# Passing to the quotient (function)

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## Statement

 [ilmath]f[/ilmath] passing to the quotient $\begin{xy} \xymatrix{ X \ar[r]^w \ar[dr]_f & W \ar@{.>}[d]^{\tilde{f}}\\ & Y } \end{xy}$
Given a function, [ilmath]f:X\rightarrow Y[/ilmath] and another function, [ilmath]w:X\rightarrow W[/ilmath][Note 1] then "[ilmath]f[/ilmath] may be factored through [ilmath]w[/ilmath]" if:
• [ilmath]f[/ilmath] is constant on the fibres of [ilmath]w[/ilmath][Note 2]

If this condition is met then [ilmath]f[/ilmath] induces a mapping, [ilmath]\tilde{f}:W\rightarrow Y [/ilmath], such that $f=\tilde{f}\circ w$ (equivalently, the diagram on the right commutes).

• [ilmath]\tilde{f}:W\rightarrow X[/ilmath] may be given explicitly as: [ilmath]\tilde{f}:v\mapsto f(w^{-1}(v))[/ilmath][Note 3]
• We may also write [ilmath]\tilde{f}=f\circ w^{-1}[/ilmath] but this is a significant abuse of notation and should be avoided! It is safe to use here because of the "well-defined"-ness of [ilmath]\tilde{f} [/ilmath]

We may then say:

• "[ilmath]f[/ilmath] may be factored through [ilmath]w[/ilmath] to [ilmath]\tilde{f} [/ilmath]" or "[ilmath]f[/ilmath] descends to the quotient via [ilmath]w[/ilmath] to give [ilmath]\tilde{f} [/ilmath]"

Claims:

1. [ilmath]\tilde{f}:W\rightarrow Y[/ilmath] is given unambiguously by [ilmath]\tilde{f}:v\mapsto f(w^{-1}(v))[/ilmath]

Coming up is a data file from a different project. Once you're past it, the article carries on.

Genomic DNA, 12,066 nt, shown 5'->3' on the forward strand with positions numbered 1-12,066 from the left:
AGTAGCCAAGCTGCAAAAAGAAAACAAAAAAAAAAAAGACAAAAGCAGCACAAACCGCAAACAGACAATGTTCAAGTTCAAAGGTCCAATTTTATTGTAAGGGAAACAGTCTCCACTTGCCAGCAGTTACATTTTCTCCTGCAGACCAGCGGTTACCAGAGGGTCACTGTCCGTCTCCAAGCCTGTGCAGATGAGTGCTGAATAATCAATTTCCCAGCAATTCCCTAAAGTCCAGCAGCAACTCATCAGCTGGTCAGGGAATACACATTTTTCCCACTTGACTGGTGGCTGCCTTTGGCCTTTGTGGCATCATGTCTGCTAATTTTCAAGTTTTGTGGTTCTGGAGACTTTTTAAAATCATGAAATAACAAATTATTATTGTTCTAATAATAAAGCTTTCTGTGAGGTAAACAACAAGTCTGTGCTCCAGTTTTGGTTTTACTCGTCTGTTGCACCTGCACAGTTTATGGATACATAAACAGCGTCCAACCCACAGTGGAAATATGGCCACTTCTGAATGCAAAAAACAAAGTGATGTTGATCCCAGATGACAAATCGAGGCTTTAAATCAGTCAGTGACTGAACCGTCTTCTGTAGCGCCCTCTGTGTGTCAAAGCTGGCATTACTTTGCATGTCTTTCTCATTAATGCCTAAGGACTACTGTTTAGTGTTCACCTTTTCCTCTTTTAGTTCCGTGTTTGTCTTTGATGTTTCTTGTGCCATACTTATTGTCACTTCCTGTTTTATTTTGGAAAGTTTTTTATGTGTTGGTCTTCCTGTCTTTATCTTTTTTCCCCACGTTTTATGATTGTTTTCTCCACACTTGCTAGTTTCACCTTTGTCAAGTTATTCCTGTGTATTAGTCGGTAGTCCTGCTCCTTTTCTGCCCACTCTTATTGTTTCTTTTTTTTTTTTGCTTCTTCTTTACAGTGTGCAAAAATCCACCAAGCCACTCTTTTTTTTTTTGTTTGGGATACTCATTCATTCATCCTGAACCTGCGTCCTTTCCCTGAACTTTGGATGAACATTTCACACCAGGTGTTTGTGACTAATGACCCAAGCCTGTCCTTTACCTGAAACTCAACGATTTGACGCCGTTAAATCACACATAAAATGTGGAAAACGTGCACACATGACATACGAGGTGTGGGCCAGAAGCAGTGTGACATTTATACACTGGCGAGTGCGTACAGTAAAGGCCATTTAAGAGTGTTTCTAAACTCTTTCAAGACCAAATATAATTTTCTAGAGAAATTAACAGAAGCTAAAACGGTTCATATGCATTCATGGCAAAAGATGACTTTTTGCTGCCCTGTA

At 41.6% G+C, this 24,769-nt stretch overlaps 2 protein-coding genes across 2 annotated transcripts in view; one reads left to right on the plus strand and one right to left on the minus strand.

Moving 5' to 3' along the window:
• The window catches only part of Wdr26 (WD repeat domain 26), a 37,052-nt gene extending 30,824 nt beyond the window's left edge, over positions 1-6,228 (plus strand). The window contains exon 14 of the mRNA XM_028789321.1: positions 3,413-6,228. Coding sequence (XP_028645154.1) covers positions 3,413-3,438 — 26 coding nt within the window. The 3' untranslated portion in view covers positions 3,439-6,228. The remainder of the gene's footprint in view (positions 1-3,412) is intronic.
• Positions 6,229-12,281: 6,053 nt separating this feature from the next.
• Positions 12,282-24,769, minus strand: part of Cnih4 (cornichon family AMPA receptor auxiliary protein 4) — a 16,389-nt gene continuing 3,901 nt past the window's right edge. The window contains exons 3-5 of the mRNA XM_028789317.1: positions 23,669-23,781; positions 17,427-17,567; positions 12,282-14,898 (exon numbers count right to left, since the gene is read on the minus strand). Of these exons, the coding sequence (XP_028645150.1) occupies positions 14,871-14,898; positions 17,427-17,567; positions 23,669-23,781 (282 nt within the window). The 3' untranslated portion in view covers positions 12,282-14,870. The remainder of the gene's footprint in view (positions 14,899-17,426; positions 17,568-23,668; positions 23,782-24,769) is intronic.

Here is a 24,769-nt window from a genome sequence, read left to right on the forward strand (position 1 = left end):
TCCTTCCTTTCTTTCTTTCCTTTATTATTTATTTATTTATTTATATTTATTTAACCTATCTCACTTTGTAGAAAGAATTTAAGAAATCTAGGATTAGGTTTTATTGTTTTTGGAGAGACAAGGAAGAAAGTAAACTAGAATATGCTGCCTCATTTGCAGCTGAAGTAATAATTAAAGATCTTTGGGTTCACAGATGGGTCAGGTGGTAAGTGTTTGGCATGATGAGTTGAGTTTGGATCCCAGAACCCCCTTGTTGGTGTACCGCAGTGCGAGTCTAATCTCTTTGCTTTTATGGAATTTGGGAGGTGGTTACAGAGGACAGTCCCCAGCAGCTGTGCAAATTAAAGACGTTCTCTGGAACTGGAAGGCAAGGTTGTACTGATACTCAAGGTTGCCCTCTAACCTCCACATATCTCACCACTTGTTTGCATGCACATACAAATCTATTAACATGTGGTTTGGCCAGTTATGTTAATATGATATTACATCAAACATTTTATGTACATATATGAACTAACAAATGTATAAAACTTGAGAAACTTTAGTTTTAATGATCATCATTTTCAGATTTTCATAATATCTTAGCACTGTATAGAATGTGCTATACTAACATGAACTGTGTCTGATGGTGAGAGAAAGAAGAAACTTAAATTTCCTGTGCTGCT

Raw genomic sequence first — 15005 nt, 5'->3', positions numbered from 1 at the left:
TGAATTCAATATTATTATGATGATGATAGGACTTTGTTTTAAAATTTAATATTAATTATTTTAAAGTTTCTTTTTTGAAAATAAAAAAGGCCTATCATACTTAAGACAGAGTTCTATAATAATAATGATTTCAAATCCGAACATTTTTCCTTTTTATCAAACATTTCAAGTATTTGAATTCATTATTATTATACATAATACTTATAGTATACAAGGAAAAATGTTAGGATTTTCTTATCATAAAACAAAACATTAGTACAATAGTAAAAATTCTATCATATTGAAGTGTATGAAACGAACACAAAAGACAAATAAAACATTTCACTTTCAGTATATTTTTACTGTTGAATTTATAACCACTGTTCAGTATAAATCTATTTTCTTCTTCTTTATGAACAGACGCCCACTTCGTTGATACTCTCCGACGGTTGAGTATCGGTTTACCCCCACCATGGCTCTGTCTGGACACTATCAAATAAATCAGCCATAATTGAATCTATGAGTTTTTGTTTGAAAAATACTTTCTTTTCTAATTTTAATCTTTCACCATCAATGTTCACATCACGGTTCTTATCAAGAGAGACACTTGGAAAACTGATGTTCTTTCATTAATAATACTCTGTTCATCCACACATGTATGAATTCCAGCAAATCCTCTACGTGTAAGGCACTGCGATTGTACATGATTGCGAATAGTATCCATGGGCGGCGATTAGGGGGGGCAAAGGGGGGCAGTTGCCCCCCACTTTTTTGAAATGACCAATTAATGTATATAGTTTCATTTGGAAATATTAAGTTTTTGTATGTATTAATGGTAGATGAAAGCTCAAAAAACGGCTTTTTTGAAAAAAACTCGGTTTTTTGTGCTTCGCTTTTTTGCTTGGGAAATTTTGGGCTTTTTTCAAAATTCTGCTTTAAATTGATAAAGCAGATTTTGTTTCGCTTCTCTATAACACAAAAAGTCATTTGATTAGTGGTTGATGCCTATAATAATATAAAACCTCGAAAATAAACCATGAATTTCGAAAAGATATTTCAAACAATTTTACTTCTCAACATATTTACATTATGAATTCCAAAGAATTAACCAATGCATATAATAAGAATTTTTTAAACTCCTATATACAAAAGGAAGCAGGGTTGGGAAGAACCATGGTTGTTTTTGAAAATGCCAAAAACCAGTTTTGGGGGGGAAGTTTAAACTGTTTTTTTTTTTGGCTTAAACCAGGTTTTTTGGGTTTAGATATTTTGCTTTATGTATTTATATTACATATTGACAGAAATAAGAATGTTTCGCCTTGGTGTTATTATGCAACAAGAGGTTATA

2. If [ilmath]w:X\rightarrow W[/ilmath] is surjective then [ilmath]\tilde{f}:W\rightarrow Y[/ilmath] is unique - the only function [ilmath](:W\rightarrow Y)[/ilmath] such that the diagram commutes
3. If [ilmath]f:X\rightarrow Y[/ilmath] is surjective then [ilmath]\tilde{f}:W\rightarrow Y[/ilmath] is surjective also

## Caveats

The following are good points to keep in mind when dealing with situations like this:

• Remembering the requirements:
We want to induce a function [ilmath]\tilde{f}:W\rightarrow Y[/ilmath] such that all the information of [ilmath]f[/ilmath] is "distilled" into [ilmath]w[/ilmath], notice that:
• if [ilmath]w(x)=w(y)[/ilmath] then [ilmath]\tilde{f}(w(x))=\tilde{f}(w(y))[/ilmath] just by composition of functions, regardless of [ilmath]\tilde{f} [/ilmath]!
• so if [ilmath]f(x)\ne f(y)[/ilmath] but [ilmath]w(x)=w(y)[/ilmath] then we're screwed and cannot use this.
So it is easy to see that we require [ilmath][w(x)=w(y)]\implies[f(x)=f(y)][/ilmath] in order to proceed.

## Proof of claims

This page requires one or more proofs to be filled in, it is on a to-do list for being expanded with them.
Please note that this does not mean the content is unreliable. Unless there are any caveats mentioned below the statement comes from a reliable source. As always, Warnings and limitations will be clearly shown and possibly highlighted if very important (see template:Caution et al).
The message provided is:
Most of the proofs are done, I've done the surjective one like 3 times (CHECK THE TALK PAGE! SO YOU DON'T DO IT A FOURTH!) Also:
• Move the proofs into sub-pages. It is just so much neater!